A new scholarship endowment for students in Ferris State University’s Criminal Justice program will honor 2005 program graduate and South Dakota police officer James Ryan McCandless, 28, of Midland, Mich., who was killed in the line of duty on Aug. 2, 2011.
Ryan’s parents, James and Kathy McCandless, created the Ryan McCandless Memorial Endowed Scholarship with the help of many family members and friends who wanted to celebrate the fallen officer’s life and service, including Ryan’s fiancée, Kristi Johnson of Fremont, Mich. and sister Megan McCandless of St. Charles, IL. They were comforted in their loss by the number of contributions the scholarship fund received.
“We got hundreds of donations from people who just came in to local collection points to drop off what they could afford to give,” said James, a retired Midland, Mich. undersheriff. As a child, Ryan often rode along with his father on duty. Ryan was very proud to enter the law enforcement community in the footsteps of his father and other family members.
A 2001 graduate of H.H. Dow High School in his home town of Midland, McCandless was a high achiever with an early interest in law enforcement. An Eagle Scout and DARE program mentor, he won a Michigan Sheriff’s Association scholarship to attend Ferris State, where he completed a bachelor’s degree in Criminal Justice.
Ryan would have been very pleased to have a Criminal Justice scholarship named in his honor, James added, noting that similar endowments had been established in programs in the South Dakota community where Ryan served.
After graduation from Ferris, Ryan obtained his master’s degree at University of South Dakota while working for the Rapid City Police Department, where he was awarded “Rookie of the Year” and officially commended for his provision of first aid in the field. A well-liked member of the Rapid City community, he served as a police spokesperson for community outreach efforts. He was also an instructor at National American University.
Ryan was posthumously awarded the police department’s Medal of Honor and Purple Heart for his conduct in the incident in which he lost his life, as well as another medal for saving the life of an infant in a separate incident a few months before his passing.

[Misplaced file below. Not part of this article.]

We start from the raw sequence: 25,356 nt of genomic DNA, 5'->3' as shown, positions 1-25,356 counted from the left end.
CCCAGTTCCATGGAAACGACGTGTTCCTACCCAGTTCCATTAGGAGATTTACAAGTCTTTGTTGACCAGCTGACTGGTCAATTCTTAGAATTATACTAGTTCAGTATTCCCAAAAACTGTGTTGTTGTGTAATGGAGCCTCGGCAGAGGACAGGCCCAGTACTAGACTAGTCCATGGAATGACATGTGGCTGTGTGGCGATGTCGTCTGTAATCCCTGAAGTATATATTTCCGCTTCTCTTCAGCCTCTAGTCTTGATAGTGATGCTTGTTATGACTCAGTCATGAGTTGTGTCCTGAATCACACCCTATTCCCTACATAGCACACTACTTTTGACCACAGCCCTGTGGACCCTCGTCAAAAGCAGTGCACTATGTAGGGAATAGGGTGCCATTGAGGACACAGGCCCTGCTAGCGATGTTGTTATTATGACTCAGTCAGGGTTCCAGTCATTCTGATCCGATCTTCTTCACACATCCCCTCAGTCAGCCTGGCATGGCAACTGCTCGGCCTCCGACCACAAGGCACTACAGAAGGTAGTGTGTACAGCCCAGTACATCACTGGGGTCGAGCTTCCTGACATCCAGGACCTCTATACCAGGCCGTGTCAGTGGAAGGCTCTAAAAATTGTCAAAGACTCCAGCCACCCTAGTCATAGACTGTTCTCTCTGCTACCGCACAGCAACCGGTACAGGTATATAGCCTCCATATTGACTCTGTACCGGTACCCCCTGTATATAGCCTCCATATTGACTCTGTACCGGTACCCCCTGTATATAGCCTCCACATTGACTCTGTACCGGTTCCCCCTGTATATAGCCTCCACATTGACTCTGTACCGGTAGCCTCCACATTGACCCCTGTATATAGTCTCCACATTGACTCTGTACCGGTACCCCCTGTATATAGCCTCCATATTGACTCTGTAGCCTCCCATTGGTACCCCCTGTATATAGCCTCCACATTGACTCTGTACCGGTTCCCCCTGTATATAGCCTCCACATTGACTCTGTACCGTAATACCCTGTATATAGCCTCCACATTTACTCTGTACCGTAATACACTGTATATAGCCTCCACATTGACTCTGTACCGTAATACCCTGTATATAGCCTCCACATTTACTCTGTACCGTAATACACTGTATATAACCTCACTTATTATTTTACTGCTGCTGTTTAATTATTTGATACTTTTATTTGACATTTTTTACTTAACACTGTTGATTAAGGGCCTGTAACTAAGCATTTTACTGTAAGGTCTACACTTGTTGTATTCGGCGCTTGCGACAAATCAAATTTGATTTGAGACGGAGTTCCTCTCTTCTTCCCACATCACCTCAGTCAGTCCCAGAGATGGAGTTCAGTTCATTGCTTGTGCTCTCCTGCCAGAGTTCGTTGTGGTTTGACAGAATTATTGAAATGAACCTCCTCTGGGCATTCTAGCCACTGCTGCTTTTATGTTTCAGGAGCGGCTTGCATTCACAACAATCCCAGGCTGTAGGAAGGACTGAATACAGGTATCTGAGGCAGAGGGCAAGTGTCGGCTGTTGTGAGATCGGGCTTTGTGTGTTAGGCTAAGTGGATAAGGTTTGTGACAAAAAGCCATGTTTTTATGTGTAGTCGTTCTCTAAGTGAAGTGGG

“On the day of the shooting, Ryan acted with extreme bravery and selflessness. He acted in a way we can all be proud of,” said Rapid City Chief of Police Steve Allender. “Ryan McCandless gave his life for his friends, both his co-workers and citizens he never met.”
Ryan and fellow officer Nick Armstrong were killed and another officer wounded when a suspect produced and fired a concealed handgun after officers stopped him for questioning. Despite his wounds, Ryan returned fire and charged the suspect, protecting a bystander and fellow officers.
“Ryan followed his training,” said James McCandless. “As his chief said, ‘If you have to fight, fight like Ryan did.’”
Ferris State’s Criminal Justice program is provided through its College of Education and Human Services. Upon announcement of the scholarship, COEHS Dean Michelle Johnston expressed admiration for Ryan and appreciation for the scholarship that will honor him.
“On behalf of the School of Criminal Justice, College of Education and Human Services and greater campus community, I would like to express our gratitude to the McCandless family and friends, as well as the community of Midland and law enforcement professionals throughout the state and country for honoring the memory of Ryan McCandless with a scholarship,” said Johnston. “The generosity is tremendous, and for that generosity my colleagues and I are grateful.”
The scholarship will be awarded to one or more full-time sophomore, junior or senior students enrolled in the Criminal Justice program at Ferris State and maintaining a 3.0 GPA. For more information about the scholarship or to make a contribution, contact The Ferris Foundation at (231) 591-2365 or email@example.com.